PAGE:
The Facts Speak For Themselves

Res Ipsa Loquitor is a legal phrase which literally translated means “the thing itself speaks” but which lawyers more commonly translate as meaning “the facts speak for themselves”.  The formulation is most commonly used in the law of tort, where elements of a duty of care and the breach of that duty can sometimes be inferred from the very nature of an accident, even without direct evidence of how any defendant behaved.

In its logical sense, the doctrine recognises that, in the ordinary way of things, certain things happen only after certain other things occur, and accordingly the former events can be logically inferred from an analysis of the consequences, as the unknown event would be regarded as the logical prerequisite for the occurrence of the latter known or demonstrable event.

Byrne v Boadle (1863) is the English decision which is commonly credited with first applying the doctrine of res ipsa loquitur.

The facts were simple. A barrel of flour fell from a second-storey loft and hit the plaintiff on his head. However, the plaintiff could not provide direct evidence as to whether the person responsible for the barrel had breached his duty of care. On appeal the appellate court concluded that the facts of the accident itself provided sufficient circumstantial evidence to establish the breach of a duty of care. The barrel of flour was in the custody of the defendant, and whilst in his custody it rolled out and landed on the plaintiff’s head. The fact of its falling created a prima facie case of negligence, and it was now up to the defendant to show that he was not negligent.

If we are to provide a similar logical reasoning to the conduct of EirGrid and the 35000 submissions it received by 7 January 2014 regarding the GridLink project, then we notice that EirGrid have still not formally responded to those submissions. This is understandable, as 35000 submissions constitutes a lot of reading by a lot of people, who thereafter need to co-ordinate their thinking in formulating a detailed and comprehensive but consistent response to the many issues raised in the myriad of submissions. That will take a lot of time.

Once they have made this formal and detailed response to the 35000 submissions, thereafter Eirgrid need to be able to show that they have considered the import of these submissions when deciding which corridor they choose to lay the cables. We will for the moment ignore the fact that there was no consultation before the choice of the range and placement of these alternative corridors was made. That is something that An Bord Pleanala and perhaps the courts will need to consider at a later stage.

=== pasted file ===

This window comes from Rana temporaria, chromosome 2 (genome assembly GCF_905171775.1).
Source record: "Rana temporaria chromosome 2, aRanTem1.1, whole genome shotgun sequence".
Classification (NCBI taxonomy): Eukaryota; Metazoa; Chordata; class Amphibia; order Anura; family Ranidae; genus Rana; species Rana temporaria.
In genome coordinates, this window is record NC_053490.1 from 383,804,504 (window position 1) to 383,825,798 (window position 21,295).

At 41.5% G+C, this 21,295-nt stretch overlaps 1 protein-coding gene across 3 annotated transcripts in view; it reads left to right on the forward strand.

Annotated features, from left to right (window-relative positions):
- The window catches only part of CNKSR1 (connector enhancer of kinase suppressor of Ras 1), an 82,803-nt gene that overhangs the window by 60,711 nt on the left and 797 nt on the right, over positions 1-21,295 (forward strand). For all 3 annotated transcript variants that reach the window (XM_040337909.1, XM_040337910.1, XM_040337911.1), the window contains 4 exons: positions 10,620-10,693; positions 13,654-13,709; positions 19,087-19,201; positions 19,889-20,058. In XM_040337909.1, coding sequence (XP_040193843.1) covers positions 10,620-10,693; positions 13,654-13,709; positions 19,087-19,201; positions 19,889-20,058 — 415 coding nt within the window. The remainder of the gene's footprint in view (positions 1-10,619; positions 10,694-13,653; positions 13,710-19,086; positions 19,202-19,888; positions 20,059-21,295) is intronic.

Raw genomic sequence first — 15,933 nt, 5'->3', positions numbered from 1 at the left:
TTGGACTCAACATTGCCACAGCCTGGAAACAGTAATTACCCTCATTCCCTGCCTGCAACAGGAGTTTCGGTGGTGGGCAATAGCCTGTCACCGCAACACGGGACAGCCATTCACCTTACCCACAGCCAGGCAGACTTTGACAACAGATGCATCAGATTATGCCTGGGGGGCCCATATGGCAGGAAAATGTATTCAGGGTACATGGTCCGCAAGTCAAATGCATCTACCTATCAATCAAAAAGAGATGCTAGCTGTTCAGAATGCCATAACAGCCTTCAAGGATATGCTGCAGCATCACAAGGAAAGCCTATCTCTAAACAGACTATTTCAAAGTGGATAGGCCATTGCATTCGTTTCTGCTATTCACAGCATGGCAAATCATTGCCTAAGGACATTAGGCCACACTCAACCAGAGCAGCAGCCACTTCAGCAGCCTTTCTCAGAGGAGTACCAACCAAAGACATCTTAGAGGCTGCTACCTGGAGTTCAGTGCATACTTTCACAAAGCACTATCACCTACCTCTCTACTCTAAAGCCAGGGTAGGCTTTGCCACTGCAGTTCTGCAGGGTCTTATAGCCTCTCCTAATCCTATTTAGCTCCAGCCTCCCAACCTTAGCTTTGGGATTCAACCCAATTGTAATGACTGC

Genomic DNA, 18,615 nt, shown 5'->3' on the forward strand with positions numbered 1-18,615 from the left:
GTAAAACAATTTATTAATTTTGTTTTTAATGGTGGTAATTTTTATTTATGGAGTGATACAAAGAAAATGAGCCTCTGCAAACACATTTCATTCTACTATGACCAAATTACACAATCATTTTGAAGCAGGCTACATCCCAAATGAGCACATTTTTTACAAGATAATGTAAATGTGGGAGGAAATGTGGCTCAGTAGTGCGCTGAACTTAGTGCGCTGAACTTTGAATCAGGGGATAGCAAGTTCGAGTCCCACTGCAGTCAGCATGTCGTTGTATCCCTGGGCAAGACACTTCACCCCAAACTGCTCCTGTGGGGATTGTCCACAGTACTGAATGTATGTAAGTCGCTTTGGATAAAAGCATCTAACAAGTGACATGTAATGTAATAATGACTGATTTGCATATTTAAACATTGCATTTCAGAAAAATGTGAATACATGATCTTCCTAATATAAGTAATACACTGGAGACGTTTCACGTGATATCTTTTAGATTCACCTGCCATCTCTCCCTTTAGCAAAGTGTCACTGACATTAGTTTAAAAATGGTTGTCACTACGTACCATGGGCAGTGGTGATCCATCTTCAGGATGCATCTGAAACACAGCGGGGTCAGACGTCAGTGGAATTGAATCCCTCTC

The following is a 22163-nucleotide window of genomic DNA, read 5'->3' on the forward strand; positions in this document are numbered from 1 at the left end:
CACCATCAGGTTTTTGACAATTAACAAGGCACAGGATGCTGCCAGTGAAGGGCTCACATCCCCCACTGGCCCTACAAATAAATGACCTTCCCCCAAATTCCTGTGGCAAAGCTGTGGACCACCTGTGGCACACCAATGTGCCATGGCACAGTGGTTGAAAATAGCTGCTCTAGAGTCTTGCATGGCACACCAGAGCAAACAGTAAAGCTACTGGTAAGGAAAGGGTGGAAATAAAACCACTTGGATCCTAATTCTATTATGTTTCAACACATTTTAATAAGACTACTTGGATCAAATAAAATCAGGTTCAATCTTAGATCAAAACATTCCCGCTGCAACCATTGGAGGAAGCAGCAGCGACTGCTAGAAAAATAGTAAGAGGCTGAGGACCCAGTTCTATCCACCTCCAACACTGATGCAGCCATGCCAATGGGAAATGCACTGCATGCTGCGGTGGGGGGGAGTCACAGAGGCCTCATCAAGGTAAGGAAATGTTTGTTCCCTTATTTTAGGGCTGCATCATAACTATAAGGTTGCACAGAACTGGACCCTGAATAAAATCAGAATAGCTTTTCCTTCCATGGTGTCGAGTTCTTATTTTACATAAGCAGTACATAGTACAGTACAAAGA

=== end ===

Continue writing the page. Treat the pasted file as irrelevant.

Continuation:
EirGrid have announced that they will make their final decision regarding their choice of corridor in June of this year.

Logically this means that EirGrid must complete their analysis of the submissions, compile an accurate summary of the concerns and issues raised in those submissions, publish this response, and thereafter demonstrate that they have allowed these concerns and issues to impact on their decision making, and finally demonstrate why they have come to their final decision in light of the issues and concerns raised in those submissions.

Given that there is no indication from EirGrid that they are even close to formulating a detailed response to the submissions, if EirGrid announce their chosen corridor in June, the logical inference is that they did not go through the process described above. It is simply not possible, in the ordinary manner of things, for an organisation (even of the scale of Eirgrid) to perform that exercise properly and thoroughly and arrive at a decision in June.

If they do announce their decision in June – res ipsa loquitor – the decision was made a long time ago and the entire consultation process was a sham.

About Neil van Dokkum

Neil van Dokkum (B. SocSc; LLB; LLM; PGC Con.Lit) Neil is a law lecturer and has been so since arriving in Ireland from South Africa in 2002. Prior to that Neil worked in a leading firm of solicitors from 1987-1992, before being admitted as an Advocate of the Supreme Court of South Africa (a barrister) in 1992. He published three books in South Africa on employment law and unfair dismissal, as well as being published in numerous national and international peer-reviewed journals. Neil currently specialises in employment law, medical negligence law, family law and child protection law. He dabbles in EU law (procurement and energy). Neil retired from full-time practice in 2002 to take up a lecturing post. He has published three books since then, “Nursing Law for Irish Students (2005); “Evidence” (2007); and “Nursing Law for Students in Ireland” (2011). His current interest is the area of disability as a politico-economic construct. Neil is very happily married to Fiona, and they have two sons, Rory and Ian.
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